“You are not alone,” Moore assured them.
For AFSCME members, who have observed frosty relations for the past eight years between union leaders and Hogan, Moore’s promises of partnership must have been a balm.
“We look forward to building a strong relationship with his administration to overcome the shortcoming of the last eight years and overcome the hardships that their workers have been asked to endure,” Moran said in an interview.
Even so, there is speculation in Annapolis that some unions that backed Perez in the primary — or at least some of their leaders — will be looked on less favorably by Moore and others in his administration if he wins than, say, the leaders of the Maryland State Education Association, which delivered a critical endorsement of Moore three months before the primary and the few small building trades unions that also backed him in the primary. Already there is gossip about a snub here or a curt conversation there.
On the other hand, the unions are, as the AFSCME swag suggests, all in for Moore, because the alternative — Cox — is unpalatable to them. And for Moore, unions are an essential part of the Democratic coalition, and if they turn out strong, will help solidify his expected victory in November.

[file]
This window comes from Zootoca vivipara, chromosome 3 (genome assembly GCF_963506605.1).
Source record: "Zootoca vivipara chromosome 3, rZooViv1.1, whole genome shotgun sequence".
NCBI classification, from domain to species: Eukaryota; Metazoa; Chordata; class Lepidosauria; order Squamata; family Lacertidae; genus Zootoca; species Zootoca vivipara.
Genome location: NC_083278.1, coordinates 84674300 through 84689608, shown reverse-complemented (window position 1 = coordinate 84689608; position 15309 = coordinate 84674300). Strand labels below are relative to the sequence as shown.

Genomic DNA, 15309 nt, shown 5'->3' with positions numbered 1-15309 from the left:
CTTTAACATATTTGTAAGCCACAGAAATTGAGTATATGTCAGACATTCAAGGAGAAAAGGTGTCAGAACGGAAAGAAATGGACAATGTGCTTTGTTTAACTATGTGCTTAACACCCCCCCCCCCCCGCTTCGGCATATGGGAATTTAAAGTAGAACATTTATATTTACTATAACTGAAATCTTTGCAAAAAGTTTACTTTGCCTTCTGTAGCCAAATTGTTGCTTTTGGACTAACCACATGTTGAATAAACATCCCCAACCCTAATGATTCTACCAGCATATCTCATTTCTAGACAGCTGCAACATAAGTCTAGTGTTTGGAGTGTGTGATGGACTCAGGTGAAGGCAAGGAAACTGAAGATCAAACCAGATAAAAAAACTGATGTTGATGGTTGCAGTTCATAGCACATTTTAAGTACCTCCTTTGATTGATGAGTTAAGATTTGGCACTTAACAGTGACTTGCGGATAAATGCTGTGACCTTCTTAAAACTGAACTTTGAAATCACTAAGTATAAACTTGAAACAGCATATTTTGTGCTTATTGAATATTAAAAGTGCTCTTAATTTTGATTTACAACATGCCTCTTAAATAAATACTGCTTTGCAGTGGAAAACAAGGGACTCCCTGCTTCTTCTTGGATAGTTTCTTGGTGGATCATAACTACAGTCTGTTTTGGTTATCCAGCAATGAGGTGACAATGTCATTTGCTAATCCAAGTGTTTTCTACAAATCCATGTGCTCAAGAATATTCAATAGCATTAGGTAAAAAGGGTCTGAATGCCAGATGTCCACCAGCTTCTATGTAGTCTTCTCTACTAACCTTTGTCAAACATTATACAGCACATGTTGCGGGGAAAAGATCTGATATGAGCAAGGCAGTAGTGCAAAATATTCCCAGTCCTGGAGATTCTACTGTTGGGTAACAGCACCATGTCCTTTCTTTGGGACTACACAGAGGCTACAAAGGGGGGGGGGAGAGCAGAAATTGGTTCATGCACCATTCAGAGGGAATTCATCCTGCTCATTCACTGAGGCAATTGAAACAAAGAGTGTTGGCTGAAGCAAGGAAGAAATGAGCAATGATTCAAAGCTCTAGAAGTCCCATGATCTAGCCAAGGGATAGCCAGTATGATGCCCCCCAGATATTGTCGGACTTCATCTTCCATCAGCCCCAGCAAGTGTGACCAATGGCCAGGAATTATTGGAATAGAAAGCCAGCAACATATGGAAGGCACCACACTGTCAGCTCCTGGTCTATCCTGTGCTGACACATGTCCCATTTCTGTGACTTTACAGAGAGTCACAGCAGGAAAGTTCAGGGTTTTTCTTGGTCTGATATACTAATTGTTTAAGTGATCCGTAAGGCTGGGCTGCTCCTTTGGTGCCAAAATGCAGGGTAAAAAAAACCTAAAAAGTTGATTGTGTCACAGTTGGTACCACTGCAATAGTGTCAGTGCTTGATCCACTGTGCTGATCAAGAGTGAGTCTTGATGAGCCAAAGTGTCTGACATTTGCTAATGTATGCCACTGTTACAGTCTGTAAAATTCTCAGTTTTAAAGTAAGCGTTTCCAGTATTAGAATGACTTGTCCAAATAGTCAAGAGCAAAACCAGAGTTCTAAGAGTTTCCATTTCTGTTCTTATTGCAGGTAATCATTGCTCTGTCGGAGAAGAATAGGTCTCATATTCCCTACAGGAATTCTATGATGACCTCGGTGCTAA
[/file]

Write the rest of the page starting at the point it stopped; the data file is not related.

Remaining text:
“I haven’t heard of any bad blood” between the unions and Moore, said state Sen. Paul Pinsky (D-Prince George’s), a former activist and organizer with the teachers’ union who backed Moore in the primary. Pinsky posited that many unions got behind Perez in the primary because they knew him better than Moore, from his time in the Obama administration and as Maryland’s Labor secretary under former Gov. Martin O’Malley (D).